Collectibles are any items -- antique, used or new -- that are desired by collectors. The collectibles market is nearly as diverse as the world itself. Collectibles could be as opulent as Rolls Royces and priceless rugs, or as tiny and trifling as Beanie Babies and buttons. To find the value of a collectible, you will need to use several of the many resources that are readily available to almost every collector.
Identify exactly what you have. If you have silver pieces, for instance, the marks on the pieces should tell you the manufacturer and silver content and perhaps the pattern name or number. Knowing the year that your superhero figures were manufactured -- and the model numbers -- will aid you in researching their value. Use collectibles or antiques guidebooks to identify manufacturer, year of production and pattern or product name.
Condition is all-important in the collectibles market. Assess the condition of your collectibles and be honest with yourself. Damage, flaws or missing elements usually affect values negatively. Understanding the true condition of your items will help you accurately determine its value and avoid disappointments later. Remember, too, that extant repairs, even good ones but especially poor ones, indicate poorer condition and usually affect value.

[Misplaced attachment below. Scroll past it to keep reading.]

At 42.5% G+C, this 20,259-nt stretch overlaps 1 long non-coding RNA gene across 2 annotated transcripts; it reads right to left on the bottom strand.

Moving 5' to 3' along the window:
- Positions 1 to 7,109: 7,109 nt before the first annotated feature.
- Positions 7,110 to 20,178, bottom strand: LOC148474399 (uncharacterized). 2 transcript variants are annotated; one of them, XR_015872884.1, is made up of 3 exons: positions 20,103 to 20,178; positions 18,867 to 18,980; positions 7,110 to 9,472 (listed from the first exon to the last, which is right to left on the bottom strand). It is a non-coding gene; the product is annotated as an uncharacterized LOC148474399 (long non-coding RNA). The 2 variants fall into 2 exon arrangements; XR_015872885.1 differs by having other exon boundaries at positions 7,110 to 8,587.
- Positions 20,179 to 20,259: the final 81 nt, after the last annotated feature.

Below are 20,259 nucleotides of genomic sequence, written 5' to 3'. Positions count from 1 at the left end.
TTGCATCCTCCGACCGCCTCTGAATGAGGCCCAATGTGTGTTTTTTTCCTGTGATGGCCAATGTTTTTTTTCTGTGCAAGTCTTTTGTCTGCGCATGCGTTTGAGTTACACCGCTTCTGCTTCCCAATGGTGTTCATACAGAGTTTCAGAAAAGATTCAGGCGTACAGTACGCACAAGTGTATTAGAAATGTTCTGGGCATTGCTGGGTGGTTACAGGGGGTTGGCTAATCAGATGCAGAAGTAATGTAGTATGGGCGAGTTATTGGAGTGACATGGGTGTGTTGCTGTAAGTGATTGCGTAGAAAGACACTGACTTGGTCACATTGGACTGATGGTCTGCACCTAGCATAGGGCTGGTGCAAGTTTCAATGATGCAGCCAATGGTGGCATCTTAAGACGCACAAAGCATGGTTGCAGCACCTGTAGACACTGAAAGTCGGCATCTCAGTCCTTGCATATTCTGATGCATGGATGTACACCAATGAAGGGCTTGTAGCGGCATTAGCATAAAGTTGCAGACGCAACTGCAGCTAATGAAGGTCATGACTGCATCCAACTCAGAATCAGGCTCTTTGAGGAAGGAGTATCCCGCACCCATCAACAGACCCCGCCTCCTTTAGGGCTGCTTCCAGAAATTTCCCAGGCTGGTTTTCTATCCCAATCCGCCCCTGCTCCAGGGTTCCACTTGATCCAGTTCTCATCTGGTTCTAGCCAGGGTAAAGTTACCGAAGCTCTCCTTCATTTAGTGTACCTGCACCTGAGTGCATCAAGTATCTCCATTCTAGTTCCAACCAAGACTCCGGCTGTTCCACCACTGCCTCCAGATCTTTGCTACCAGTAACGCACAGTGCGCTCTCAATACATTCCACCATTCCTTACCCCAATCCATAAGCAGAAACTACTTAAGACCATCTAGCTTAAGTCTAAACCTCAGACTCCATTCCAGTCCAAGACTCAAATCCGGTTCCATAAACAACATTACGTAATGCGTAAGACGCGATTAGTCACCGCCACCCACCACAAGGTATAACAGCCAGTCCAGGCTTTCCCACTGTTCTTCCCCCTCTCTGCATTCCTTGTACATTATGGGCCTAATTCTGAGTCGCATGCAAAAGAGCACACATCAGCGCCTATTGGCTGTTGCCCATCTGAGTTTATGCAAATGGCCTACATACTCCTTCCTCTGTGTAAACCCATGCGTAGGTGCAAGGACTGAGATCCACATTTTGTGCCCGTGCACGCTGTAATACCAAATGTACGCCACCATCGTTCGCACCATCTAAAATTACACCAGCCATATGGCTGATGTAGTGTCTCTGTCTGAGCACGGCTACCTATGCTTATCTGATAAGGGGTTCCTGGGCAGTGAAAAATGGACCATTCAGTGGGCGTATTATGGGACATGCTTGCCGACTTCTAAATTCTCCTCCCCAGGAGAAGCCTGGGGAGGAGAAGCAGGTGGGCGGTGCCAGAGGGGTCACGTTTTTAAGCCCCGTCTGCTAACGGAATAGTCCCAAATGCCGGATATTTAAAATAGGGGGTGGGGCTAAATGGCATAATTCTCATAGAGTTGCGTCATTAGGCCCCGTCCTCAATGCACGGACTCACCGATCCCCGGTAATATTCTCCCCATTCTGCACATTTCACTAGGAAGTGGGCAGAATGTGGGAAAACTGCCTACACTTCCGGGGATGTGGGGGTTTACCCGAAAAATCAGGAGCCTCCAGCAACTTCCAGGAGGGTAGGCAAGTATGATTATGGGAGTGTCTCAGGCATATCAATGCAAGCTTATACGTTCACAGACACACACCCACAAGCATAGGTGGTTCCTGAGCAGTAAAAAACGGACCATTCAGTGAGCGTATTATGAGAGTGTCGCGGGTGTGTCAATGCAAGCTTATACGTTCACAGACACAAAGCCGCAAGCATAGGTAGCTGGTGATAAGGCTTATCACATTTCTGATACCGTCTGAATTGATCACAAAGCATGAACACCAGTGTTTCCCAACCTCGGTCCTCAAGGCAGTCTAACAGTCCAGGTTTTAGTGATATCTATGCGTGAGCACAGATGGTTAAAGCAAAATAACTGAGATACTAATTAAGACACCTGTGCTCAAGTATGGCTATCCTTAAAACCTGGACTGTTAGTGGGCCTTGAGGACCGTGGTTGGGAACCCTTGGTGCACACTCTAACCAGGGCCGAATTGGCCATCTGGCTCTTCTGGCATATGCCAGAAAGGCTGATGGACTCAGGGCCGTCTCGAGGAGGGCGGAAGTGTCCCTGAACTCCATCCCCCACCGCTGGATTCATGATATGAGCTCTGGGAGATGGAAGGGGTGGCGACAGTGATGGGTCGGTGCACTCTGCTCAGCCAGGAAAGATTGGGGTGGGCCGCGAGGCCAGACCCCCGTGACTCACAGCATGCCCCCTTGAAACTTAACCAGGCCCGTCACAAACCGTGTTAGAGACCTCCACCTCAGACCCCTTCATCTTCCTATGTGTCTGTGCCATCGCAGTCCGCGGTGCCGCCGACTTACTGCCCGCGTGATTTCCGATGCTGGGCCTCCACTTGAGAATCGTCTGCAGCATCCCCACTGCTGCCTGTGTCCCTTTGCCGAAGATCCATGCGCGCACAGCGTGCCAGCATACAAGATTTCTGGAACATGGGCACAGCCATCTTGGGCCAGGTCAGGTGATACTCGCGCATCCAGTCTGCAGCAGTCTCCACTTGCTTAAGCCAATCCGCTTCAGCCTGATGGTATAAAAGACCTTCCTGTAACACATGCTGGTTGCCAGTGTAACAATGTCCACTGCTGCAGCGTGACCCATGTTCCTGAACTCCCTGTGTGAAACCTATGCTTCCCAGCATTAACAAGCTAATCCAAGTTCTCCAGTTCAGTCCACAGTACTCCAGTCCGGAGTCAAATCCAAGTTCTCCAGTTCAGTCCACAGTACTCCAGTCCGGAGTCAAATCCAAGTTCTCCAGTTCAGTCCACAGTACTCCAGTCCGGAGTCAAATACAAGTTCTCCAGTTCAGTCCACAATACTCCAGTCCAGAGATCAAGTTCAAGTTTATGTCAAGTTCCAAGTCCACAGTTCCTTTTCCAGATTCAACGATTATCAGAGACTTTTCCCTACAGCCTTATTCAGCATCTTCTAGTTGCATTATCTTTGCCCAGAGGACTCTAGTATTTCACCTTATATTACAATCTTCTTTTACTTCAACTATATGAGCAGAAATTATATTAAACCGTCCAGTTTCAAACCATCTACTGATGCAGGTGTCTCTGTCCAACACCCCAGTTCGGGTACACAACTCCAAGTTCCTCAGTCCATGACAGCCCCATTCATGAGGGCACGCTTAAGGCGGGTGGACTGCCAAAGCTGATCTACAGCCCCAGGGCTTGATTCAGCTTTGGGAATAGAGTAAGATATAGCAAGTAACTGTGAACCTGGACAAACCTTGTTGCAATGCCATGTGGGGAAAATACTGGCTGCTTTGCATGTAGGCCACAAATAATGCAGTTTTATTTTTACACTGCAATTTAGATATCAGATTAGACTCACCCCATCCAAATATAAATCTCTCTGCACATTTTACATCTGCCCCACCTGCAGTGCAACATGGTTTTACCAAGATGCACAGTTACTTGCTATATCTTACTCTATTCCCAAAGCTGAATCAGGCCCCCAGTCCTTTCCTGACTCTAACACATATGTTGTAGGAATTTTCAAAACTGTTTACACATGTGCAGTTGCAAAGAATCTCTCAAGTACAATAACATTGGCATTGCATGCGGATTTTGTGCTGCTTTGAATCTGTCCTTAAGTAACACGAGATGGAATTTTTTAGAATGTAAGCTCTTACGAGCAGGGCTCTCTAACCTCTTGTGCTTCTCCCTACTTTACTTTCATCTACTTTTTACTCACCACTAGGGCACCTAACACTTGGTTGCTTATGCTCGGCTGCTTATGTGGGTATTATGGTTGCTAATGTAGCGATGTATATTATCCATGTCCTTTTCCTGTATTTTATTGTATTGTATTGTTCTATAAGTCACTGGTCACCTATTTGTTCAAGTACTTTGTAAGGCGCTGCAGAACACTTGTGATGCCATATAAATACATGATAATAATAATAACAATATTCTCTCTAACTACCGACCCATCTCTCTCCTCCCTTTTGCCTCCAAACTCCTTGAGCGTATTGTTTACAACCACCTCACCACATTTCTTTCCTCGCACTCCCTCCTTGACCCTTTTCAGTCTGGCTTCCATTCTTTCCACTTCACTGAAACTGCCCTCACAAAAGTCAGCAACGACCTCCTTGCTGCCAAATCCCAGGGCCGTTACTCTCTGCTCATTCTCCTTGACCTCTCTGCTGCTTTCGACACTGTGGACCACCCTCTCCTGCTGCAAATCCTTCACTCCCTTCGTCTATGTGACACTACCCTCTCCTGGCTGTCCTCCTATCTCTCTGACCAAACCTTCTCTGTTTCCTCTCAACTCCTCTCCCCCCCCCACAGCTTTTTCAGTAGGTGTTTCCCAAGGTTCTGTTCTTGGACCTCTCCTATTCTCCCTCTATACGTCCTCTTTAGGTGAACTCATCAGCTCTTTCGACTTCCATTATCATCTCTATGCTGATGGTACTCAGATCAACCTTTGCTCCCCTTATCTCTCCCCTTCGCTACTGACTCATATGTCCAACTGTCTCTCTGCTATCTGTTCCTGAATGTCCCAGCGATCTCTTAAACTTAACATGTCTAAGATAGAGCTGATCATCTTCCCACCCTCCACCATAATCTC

Consult collectibles guidebooks for values of your exact items or those that are similar. Remember that even small differences in similar items can cause disparities in values. The Completed Listings section of eBay will show recent sales of items like yours.
Go to antiques and collectibles shows where items like yours are likely to be for sale. You can look at price tags and ask experts about your collectibles. Take your items so the dealers can see them. Remember that the price on an item is often not the price the dealer expects to get for it. You'll find that a show devoted entirely to your area of collecting -- sports memorabilia or dolls, for instance -- will yield the most useful information.
Remember that there are two values for every item. The first is the resale or wholesale value -- the amount you'll get if you have to sell the item. This is usually much less than the other value: the retail or replacement value, which is how much you'll pay in the marketplace to replace an item.